"We've also had no moisture, so it depletes any reserve it had in the roots," he said, which makes the plant doubly stressed.
"I can't tell you we killed all the wheat, but it (darn) sure knocked the yield back," Werth said.
John Holman, K-State agronomist in Garden City, agreed the freeze has done damage to the wheat crop, but the ongoing drought and lack of moisture continues to be the biggest problem for western Kansas farmers.
"The crop is sure getting kicked around a lot," he said. "This wheat crop is probably one of the worst looking wheat crops we've had in a long time. Everything from freeze damage, drought, a lot of mite damage, wheat streak mosaic. Just a lot of different things are hurting this crop."
Holman said it's a little early to estimate April's impact on wheat yield, but he agreed there will be an impact because the cold has caused crop development to be behind where it should be.
However, Holman believes it may be difficult to tell what's freeze impact and what's drought impact because the drought has been so bad.
"It's going to be hard to detect freeze damage under a poor crop because drought will mask it," he said. "Without water, you just don't have any crop at all."
Werth said April's weather mainly affected the wheat crop, but it could cause delays for planting other crops. Some may have planted some corn, but the plants weren't out of the ground yet so they may not be affected. However, some alfalfa may have been damaged.
"I can't tell you the tonnage loss because alfalfa can take a ding and come back; it just moves harvest back," Werth said. "Usually we start cutting down the first hay by the 15th to 20th of May. It may be close to the end of May before we take that first cutting."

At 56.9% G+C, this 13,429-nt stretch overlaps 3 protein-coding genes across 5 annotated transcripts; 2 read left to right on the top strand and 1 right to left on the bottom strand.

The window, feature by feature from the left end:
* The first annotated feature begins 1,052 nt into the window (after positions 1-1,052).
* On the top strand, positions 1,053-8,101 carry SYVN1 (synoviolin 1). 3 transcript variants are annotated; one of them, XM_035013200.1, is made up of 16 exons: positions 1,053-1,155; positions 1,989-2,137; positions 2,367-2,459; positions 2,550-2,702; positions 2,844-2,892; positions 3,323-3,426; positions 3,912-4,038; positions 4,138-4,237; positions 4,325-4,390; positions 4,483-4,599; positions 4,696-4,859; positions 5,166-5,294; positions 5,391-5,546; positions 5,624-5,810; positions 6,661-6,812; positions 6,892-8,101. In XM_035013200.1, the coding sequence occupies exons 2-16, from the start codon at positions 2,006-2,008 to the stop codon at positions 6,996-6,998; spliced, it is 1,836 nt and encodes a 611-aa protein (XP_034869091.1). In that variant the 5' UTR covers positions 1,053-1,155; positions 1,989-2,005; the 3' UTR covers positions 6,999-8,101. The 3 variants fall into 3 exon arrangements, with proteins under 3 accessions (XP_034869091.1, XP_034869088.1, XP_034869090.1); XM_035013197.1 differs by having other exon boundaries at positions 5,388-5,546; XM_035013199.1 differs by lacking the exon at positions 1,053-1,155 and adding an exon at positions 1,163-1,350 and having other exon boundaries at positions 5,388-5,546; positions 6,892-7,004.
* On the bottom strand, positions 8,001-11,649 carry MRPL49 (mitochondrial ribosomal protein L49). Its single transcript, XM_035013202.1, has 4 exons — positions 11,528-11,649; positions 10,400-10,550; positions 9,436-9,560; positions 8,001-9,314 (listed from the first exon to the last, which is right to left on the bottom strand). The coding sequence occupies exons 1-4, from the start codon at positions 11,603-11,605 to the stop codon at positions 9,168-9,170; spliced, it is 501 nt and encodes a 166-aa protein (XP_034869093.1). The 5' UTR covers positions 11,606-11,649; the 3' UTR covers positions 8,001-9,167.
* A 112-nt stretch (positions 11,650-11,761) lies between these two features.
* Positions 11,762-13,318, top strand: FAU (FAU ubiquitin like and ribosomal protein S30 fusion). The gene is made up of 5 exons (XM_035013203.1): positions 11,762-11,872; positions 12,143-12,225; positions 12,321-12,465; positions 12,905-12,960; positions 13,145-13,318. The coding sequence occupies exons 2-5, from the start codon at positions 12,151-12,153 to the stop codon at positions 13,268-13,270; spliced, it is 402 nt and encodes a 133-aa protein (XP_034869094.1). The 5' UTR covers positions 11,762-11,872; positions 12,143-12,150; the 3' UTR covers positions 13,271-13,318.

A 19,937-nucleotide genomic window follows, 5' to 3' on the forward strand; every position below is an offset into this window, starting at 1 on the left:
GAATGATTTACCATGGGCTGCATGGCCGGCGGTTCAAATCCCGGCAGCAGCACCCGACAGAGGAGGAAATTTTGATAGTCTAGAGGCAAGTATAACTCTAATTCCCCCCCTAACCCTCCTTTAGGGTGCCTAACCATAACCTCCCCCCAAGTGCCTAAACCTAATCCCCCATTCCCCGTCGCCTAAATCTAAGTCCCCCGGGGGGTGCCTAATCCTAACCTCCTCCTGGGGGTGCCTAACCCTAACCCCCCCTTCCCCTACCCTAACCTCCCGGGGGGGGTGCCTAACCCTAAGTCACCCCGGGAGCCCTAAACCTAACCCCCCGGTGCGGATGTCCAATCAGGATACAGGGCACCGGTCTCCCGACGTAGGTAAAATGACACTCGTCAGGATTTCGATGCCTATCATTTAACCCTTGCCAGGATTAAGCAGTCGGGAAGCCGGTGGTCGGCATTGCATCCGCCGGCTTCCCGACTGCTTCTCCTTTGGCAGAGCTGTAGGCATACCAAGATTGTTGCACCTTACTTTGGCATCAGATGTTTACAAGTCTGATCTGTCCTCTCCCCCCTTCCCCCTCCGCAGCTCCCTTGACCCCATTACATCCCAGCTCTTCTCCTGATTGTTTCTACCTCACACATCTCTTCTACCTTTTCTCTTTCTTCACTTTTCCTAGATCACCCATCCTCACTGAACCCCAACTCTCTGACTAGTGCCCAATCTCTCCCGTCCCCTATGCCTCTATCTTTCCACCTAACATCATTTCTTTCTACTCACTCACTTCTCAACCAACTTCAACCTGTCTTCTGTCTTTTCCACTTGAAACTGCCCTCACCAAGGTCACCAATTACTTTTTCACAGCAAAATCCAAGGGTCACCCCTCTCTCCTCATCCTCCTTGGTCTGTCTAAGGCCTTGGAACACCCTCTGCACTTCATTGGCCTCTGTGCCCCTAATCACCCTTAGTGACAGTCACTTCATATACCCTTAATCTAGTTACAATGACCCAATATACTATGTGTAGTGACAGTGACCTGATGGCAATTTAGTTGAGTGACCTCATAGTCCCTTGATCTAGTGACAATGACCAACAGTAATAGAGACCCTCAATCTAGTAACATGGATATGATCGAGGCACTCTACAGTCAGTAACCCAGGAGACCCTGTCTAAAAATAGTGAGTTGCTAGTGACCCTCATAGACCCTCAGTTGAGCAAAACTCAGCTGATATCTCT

Alan Geier, Garden City parks superintendent, said time will tell what kind of damage has been done to the city's parkland, trees and flowers. He said the biggest concern, as it is for agriculture, is the impact of the extended drought. Because of April's periods of hard freeze, the city wasn't able to use its irrigation system normally.
"April 15 is usually our last hard freeze, but it just kept coming and coming," he said. "We had some record high temperatures and some record low temperatures. The plants think it's time to wake up, it's spring. I would say the big wide swings, pushing 80 then back down to 20, were the hardest."
The biggest concern has been trees. Geier said the drought has caused the loss of many trees, mostly young, non-established ones, despite frequent hand watering during warm spells during the winter. As a result, the city intends to plant about 50 trees in coming weeks.
"The jury's still out (on freeze damage), but I'll know more in mid-May. The redbuds had started blooming and also some of the pear trees. The frost knocked the flowers off so there may not be any fruit or good spring color, but the trees may be okay," he said.
The park's grass areas have some freeze damage at the top in areas that had started to green up, but Geier thinks the parks department may be able to bring those areas back as long as the roots are okay.
"What's looking bad now, with some irrigation, it might surprise us," he said.